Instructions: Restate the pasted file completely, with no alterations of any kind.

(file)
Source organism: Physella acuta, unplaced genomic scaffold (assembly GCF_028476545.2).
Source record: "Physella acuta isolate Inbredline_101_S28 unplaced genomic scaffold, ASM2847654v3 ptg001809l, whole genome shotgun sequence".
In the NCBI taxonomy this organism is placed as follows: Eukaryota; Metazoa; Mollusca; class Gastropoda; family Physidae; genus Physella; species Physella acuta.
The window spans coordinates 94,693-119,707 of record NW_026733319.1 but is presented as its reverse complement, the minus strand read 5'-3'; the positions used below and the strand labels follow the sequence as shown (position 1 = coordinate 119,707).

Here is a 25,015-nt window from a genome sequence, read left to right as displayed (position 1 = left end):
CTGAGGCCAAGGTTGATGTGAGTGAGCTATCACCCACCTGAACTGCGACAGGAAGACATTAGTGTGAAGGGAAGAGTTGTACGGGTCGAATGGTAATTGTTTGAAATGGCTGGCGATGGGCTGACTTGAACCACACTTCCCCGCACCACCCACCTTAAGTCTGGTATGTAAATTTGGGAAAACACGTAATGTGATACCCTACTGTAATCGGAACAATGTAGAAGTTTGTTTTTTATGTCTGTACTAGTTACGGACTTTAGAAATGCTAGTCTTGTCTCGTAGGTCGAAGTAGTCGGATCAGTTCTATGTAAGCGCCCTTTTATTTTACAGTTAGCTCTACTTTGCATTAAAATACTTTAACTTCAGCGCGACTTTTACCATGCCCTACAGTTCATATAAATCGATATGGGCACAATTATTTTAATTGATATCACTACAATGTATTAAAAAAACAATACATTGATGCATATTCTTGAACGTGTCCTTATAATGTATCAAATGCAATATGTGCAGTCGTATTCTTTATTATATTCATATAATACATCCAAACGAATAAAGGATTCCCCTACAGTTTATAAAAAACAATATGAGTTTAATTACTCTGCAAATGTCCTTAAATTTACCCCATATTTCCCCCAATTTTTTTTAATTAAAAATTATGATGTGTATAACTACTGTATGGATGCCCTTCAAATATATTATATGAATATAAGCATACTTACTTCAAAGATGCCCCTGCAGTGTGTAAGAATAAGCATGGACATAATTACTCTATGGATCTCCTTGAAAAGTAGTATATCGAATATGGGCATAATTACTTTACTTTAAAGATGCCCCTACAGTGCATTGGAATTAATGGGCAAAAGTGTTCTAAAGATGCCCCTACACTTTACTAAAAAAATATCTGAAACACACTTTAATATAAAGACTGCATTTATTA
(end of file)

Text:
Source organism: Physella acuta, unplaced genomic scaffold (assembly GCF_028476545.2).
Source record: "Physella acuta isolate Inbredline_101_S28 unplaced genomic scaffold, ASM2847654v3 ptg001809l, whole genome shotgun sequence".
In the NCBI taxonomy this organism is placed as follows: Eukaryota; Metazoa; Mollusca; class Gastropoda; family Physidae; genus Physella; species Physella acuta.
The window spans coordinates 94,693-119,707 of record NW_026733319.1 but is presented as its reverse complement, the minus strand read 5'-3'; the positions used below and the strand labels follow the sequence as shown (position 1 = coordinate 119,707).

Here is a 25,015-nt window from a genome sequence, read left to right as displayed (position 1 = left end):
CTGAGGCCAAGGTTGATGTGAGTGAGCTATCACCCACCTGAACTGCGACAGGAAGACATTAGTGTGAAGGGAAGAGTTGTACGGGTCGAATGGTAATTGTTTGAAATGGCTGGCGATGGGCTGACTTGAACCACACTTCCCCGCACCACCCACCTTAAGTCTGGTATGTAAATTTGGGAAAACACGTAATGTGATACCCTACTGTAATCGGAACAATGTAGAAGTTTGTTTTTTATGTCTGTACTAGTTACGGACTTTAGAAATGCTAGTCTTGTCTCGTAGGTCGAAGTAGTCGGATCAGTTCTATGTAAGCGCCCTTTTATTTTACAGTTAGCTCTACTTTGCATTAAAATACTTTAACTTCAGCGCGACTTTTACCATGCCCTACAGTTCATATAAATCGATATGGGCACAATTATTTTAATTGATATCACTACAATGTATTAAAAAAACAATACATTGATGCATATTCTTGAACGTGTCCTTATAATGTATCAAATGCAATATGTGCAGTCGTATTCTTTATTATATTCATATAATACATCCAAACGAATAAAGGATTCCCCTACAGTTTATAAAAAACAATATGAGTTTAATTACTCTGCAAATGTCCTTAAATTTACCCCATATTTCCCCCAATTTTTTTTAATTAAAAATTATGATGTGTATAACTACTGTATGGATGCCCTTCAAATATATTATATGAATATAAGCATACTTACTTCAAAGATGCCCCTGCAGTGTGTAAGAATAAGCATGGACATAATTACTCTATGGATCTCCTTGAAAAGTAGTATATCGAATATGGGCATAATTACTTTACTTTAAAGATGCCCCTACAGTGCATTGGAATTAATGGGCAAAAGTGTTCTAAAGATGCCCCTACACTTTACTAAAAAAATATCTGAAACACACTTTAATATAAAGACTGCATTTATTA